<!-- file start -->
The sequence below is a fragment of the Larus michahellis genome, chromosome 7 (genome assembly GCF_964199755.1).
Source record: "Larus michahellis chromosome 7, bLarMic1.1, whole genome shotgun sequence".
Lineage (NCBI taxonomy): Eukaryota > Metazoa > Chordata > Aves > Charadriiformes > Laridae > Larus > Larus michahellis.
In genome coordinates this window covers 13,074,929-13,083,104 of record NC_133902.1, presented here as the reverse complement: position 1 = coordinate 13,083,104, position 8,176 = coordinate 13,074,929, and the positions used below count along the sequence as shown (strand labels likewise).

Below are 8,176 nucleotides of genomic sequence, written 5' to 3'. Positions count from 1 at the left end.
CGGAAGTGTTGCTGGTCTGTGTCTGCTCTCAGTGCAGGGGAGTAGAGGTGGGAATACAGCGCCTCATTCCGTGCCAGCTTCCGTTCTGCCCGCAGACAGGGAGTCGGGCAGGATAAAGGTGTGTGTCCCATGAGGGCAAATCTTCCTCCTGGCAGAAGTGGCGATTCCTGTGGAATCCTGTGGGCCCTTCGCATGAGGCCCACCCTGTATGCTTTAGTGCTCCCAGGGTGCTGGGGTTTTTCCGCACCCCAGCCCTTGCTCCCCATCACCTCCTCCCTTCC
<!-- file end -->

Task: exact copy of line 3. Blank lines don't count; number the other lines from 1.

Lineage (NCBI taxonomy): Eukaryota > Metazoa > Chordata > Aves > Charadriiformes > Laridae > Larus > Larus michahellis.